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September 23, 2005
Oroville Mercury Register July 20, 1944

Picture Caption “Russell Brinkerhoff (center, first row) returning to the United States on leave after a 9 months of the most hazardous over-water flying in the world.”

Brinkerhoff’s Tough Missions
Flight from the navy air base in the Aleutians to bomb Paramushirs in the Kurile islands of Japan, calls for a hop as long as from Oroville to an exact area six to eight blocks square near Vancouver, B. C. And, in this treacherous, fog-shrouded, bleak, icy stretch there is no sanctuary for the pilots and crews of the Navy’s “Empire Express,” which has been running loads of death and destruction to Japan’s Kurile Island bastion for almost a year. They must take their Lockheed VENTURA (PV) search planes over the target quickly and head homeward without loss of time, for their life expectancy, should their plane go down in the water, is from 20 minutes to an hour. WORST IN THE WORLD It’s “one of the toughest over-water two-engine bomber hops in the world,” says Commodore Leslie E. Gehres, U. S. N., of Seattle, Washington, Commander of Fleet Air Wing Four.
An Oroville boy, Russell A. Brinkerhoff, 21, AOM 1/c, is returning home after 9 months’ duty in the Aleutians with the first section of the “Empire Express”, a task unit of Fleet Air Wing Four. He is coming with his fellows for leave, rehabilitation and reasignment. The pilots and crews of these Venturas are the first to have consistently bombed and photographed Japanese home territory. The “Empire Express” has not stopped with the return of these airmen to the United States. Other sections of the “Express” under command of Commodore Gehres, are still bombing and photographing Japanese installations of Paramushiru.

Brinkerhoff took part in six such missions. He is the son of Taylor R. Brinkerhoff, who is himself in the navy, a mail specialist in the South Pacific. The main battle is weather-night take-offs, icy runways, and heavily loaded planes. Once the fast VENTURA bombers overcome this initial hazard, the pilots, navigators, and air-crewmen settle down for the round-trip in temperatures that have registered as low as minus 59 degrees Fahrenheit. With the large crews which the VENTURAS carry on these missions, it was necessary for the crewmen to take turns plugging in their heated flying suits. Pilots seldom wore them. The suit hampered their movements too much. In a twin engined bomber which is faster than Japan’s No. 1 fighter, the pilots prefer freedom of movement to the comforts of a heated suit. These flying missions call for superb flying and navigational skill. This, the pilots and navigators had. In the nine months of operations in the Aleutians only two planes were lost.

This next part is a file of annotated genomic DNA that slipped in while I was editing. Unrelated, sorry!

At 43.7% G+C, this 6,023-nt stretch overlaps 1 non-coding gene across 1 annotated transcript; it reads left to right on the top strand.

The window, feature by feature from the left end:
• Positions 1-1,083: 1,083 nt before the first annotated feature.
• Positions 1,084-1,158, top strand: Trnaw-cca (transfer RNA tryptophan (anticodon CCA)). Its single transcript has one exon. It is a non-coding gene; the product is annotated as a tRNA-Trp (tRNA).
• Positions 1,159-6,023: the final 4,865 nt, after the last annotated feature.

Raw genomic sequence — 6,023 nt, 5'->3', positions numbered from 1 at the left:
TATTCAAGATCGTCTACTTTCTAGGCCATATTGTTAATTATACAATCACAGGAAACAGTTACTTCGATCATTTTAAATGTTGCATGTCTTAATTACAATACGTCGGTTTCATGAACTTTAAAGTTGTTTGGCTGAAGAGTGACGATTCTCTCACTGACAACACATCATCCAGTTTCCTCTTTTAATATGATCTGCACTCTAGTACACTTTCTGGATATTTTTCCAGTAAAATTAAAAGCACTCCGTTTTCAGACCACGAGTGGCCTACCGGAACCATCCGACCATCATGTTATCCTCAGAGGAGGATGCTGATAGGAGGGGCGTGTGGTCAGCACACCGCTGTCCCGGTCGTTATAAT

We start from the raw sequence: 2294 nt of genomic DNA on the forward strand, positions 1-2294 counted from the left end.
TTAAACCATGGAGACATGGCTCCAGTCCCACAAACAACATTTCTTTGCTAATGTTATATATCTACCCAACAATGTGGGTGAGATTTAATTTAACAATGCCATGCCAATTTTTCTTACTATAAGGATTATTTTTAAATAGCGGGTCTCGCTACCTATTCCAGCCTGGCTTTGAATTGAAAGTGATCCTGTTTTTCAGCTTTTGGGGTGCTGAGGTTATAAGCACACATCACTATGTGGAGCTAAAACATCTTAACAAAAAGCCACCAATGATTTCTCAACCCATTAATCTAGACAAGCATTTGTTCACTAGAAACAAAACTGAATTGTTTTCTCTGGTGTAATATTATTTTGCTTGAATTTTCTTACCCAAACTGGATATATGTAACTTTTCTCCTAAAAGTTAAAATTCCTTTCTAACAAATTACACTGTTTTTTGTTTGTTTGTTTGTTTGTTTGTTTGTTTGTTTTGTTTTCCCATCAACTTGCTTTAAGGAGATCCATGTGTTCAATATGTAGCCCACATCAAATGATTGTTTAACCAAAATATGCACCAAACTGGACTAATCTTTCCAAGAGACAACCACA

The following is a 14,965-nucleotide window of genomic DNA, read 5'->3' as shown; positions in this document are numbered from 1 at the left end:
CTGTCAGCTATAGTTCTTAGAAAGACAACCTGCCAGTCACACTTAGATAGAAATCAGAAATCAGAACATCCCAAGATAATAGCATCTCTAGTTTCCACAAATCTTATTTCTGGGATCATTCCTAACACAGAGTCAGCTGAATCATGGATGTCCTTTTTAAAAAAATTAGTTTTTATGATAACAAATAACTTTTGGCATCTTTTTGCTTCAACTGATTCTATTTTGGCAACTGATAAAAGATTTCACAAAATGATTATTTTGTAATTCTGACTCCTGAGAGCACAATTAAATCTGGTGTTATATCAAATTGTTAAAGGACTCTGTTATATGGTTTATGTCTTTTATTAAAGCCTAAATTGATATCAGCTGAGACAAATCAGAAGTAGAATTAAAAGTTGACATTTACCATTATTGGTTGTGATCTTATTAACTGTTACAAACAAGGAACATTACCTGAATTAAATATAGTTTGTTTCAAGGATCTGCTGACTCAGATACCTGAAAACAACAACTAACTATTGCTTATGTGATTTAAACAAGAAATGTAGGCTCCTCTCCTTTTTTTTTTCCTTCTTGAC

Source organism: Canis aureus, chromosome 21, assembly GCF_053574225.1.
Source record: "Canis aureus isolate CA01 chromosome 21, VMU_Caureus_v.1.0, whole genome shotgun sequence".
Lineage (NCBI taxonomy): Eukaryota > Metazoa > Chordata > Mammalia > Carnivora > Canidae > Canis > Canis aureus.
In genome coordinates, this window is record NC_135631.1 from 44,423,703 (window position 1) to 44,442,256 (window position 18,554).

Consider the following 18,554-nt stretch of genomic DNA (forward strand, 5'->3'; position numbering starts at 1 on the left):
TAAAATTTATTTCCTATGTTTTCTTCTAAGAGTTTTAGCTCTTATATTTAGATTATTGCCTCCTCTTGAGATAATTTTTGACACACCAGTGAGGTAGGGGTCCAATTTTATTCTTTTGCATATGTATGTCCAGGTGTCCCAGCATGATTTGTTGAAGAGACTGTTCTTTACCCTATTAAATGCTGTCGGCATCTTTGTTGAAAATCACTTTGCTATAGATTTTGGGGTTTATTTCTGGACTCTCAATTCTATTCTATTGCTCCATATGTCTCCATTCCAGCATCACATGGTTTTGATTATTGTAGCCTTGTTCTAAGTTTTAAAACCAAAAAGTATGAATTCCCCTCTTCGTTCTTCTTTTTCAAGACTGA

Brinkerhoff graduated from Oroville high school with the class of 1940. In school he made good in basketball, track and baseball. One of the first things Russell will do when he gets back to California is to get married. He will marry Miss Margorie Jackson, of Oakland, sister of his best pal. Mrs. Taylor Brinkerhoff, of Bridge street, said today that she had heard from Russell on July 5. He had arrived in Seattle on the 4th and expected to get leave. She has not heard from him since.

Stu’s Notes: Another story of a long ago brave Oroville man, but now he is Not Forgotten, at least in Oroville. Our POW/MIA day went well. Hope to have more of you next year. Saturday, Sept. 24th from 12-4pm I will be at the Thermalito Grange Open House at 5th Street & Plumas Ave., across from Colllins and Denny. There will be free food, and displays. I will have my collection of memorabilia of Building Oroville Dam and what we have done on the Veterans Memorial Park. We have come a long way, property is being bought.